Nicola has vestibular migraine. She is also one of our amazing Vertigo Voices Champions; helping us raise awareness of vestibular conditions. We are always looking for new supporters to help with the fight against vestibular conditions and help raise awareness; together we can make a real impact! Who better to explain it to do this than those who have experienced the symptoms first hand! Find out more
We want to hear your inspirational stories. Has something good come out of your Ménière's diagnosis? Did you find a light at the end of the tunnel? Maybe you’ve ended up in your dream job as a result. Share your story on social media or send it to us email@example.com and we can help share it for you!
Balance Awareness Week Day 4: 23 September 2020
Here's some more supporters sharing their #BalanceAware selfies with us, including 'Buzz' the cat making a reappearance again this year!
Christine's A Walk At the Edge
Please join us wishing good luck to Christine who is undertaking a sponsored walk today to raise funds and awareness. Due to local Covid restrictions, Christine's route has changed, but we're very pleased her walk is still able to go ahead. Enjoy your walk Christine! Many thanks for supporting us in this way, we look forward to hearing how you get on. Visit Christine's JustGiving Page
to find out more and show your support.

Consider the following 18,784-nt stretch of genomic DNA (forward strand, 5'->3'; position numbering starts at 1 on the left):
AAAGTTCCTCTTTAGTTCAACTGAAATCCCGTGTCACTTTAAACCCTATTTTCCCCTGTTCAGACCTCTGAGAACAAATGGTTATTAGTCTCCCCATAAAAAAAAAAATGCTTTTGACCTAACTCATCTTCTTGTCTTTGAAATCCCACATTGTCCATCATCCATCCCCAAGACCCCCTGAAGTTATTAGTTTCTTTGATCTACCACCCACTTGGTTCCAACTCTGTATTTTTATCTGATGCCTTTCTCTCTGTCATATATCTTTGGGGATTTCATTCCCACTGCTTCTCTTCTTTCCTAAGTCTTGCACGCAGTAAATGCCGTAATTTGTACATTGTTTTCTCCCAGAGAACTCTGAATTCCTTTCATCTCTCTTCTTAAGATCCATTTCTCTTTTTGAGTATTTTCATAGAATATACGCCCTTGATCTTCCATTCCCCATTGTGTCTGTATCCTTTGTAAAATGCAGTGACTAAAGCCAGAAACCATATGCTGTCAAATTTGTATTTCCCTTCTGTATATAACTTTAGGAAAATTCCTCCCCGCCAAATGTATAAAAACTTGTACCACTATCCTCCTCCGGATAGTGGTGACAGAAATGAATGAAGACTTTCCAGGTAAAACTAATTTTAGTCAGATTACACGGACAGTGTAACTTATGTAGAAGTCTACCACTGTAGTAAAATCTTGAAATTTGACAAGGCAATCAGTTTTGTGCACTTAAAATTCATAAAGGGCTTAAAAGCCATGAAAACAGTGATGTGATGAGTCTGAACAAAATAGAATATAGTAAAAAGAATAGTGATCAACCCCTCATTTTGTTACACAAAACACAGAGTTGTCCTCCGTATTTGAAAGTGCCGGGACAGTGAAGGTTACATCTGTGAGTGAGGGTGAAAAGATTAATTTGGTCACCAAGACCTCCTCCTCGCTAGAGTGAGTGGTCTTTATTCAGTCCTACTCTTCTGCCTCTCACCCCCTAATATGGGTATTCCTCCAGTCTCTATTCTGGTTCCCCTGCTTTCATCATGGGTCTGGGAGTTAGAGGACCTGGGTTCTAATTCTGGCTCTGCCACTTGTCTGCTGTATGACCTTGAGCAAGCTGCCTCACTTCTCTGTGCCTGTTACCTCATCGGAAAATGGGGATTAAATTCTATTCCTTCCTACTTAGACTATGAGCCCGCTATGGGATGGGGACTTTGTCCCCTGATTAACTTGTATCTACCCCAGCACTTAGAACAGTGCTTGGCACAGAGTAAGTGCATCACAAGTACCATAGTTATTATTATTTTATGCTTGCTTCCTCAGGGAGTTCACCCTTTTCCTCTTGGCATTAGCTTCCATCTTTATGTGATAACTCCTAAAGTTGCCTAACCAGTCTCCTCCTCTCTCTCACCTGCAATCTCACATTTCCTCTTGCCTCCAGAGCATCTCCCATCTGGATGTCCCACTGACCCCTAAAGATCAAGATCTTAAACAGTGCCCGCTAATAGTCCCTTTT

Spotlight on Meniere's
Ménière’s is a long term, progressive condition affecting the balance and hearing parts of the inner ear. The cause is unknown and there is currently no known cure. Symptoms are acute attacks of vertigo (severe dizziness), fluctuating tinnitus, increasing deafness, and a feeling of pressure in the ear. Nausea and vomiting may also be experienced. Vertigo attacks can last from a few minutes to several hours. Symptoms vary between people and over time; Ménière’s is an unpredictable and distressing condition. Find out more
or contact us
for more information.
Wear your Ménière’s Society t-shirt, pin badge or wristband (or all three!) with pride to help us spread the word. Wear them all week if you can! Share your pictures with us via our Facebook, Twitter or Instagram. Who will be the furthest from our office wearing one of our t-shirts, or will you be in the most unusual place? All merchandise available online visit our website and go to our online shop